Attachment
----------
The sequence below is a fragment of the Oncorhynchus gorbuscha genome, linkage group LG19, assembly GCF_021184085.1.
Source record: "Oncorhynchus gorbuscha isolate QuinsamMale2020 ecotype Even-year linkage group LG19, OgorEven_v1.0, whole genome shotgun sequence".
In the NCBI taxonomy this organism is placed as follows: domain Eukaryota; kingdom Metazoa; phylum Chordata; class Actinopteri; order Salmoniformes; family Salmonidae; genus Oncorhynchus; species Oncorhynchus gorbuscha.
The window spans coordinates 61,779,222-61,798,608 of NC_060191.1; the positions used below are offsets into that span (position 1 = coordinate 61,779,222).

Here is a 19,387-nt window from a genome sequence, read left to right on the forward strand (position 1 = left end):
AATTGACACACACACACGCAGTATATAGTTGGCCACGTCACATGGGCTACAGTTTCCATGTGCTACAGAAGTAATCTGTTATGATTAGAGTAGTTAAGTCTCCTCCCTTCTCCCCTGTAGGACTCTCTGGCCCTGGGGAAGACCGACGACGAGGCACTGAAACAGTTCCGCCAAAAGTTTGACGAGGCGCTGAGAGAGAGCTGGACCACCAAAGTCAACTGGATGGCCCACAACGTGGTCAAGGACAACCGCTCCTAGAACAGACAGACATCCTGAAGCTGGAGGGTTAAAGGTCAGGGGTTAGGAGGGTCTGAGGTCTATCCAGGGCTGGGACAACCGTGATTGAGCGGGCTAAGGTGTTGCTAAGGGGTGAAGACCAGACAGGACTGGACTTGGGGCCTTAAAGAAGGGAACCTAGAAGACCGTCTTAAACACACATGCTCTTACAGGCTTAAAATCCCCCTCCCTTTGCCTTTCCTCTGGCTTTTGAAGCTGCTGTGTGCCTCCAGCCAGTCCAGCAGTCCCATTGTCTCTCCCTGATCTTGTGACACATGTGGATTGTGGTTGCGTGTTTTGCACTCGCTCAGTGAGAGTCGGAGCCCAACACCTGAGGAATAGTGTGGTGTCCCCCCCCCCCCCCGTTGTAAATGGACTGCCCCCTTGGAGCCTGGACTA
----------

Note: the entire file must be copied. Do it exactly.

The sequence below is a fragment of the Oncorhynchus gorbuscha genome, linkage group LG19, assembly GCF_021184085.1.
Source record: "Oncorhynchus gorbuscha isolate QuinsamMale2020 ecotype Even-year linkage group LG19, OgorEven_v1.0, whole genome shotgun sequence".
In the NCBI taxonomy this organism is placed as follows: domain Eukaryota; kingdom Metazoa; phylum Chordata; class Actinopteri; order Salmoniformes; family Salmonidae; genus Oncorhynchus; species Oncorhynchus gorbuscha.
The window spans coordinates 61,779,222-61,798,608 of NC_060191.1; the positions used below are offsets into that span (position 1 = coordinate 61,779,222).

Here is a 19,387-nt window from a genome sequence, read left to right on the forward strand (position 1 = left end):
AATTGACACACACACACGCAGTATATAGTTGGCCACGTCACATGGGCTACAGTTTCCATGTGCTACAGAAGTAATCTGTTATGATTAGAGTAGTTAAGTCTCCTCCCTTCTCCCCTGTAGGACTCTCTGGCCCTGGGGAAGACCGACGACGAGGCACTGAAACAGTTCCGCCAAAAGTTTGACGAGGCGCTGAGAGAGAGCTGGACCACCAAAGTCAACTGGATGGCCCACAACGTGGTCAAGGACAACCGCTCCTAGAACAGACAGACATCCTGAAGCTGGAGGGTTAAAGGTCAGGGGTTAGGAGGGTCTGAGGTCTATCCAGGGCTGGGACAACCGTGATTGAGCGGGCTAAGGTGTTGCTAAGGGGTGAAGACCAGACAGGACTGGACTTGGGGCCTTAAAGAAGGGAACCTAGAAGACCGTCTTAAACACACATGCTCTTACAGGCTTAAAATCCCCCTCCCTTTGCCTTTCCTCTGGCTTTTGAAGCTGCTGTGTGCCTCCAGCCAGTCCAGCAGTCCCATTGTCTCTCCCTGATCTTGTGACACATGTGGATTGTGGTTGCGTGTTTTGCACTCGCTCAGTGAGAGTCGGAGCCCAACACCTGAGGAATAGTGTGGTGTCCCCCCCCCCCCCCGTTGTAAATGGACTGCCCCCTTGGAGCCTGGACTA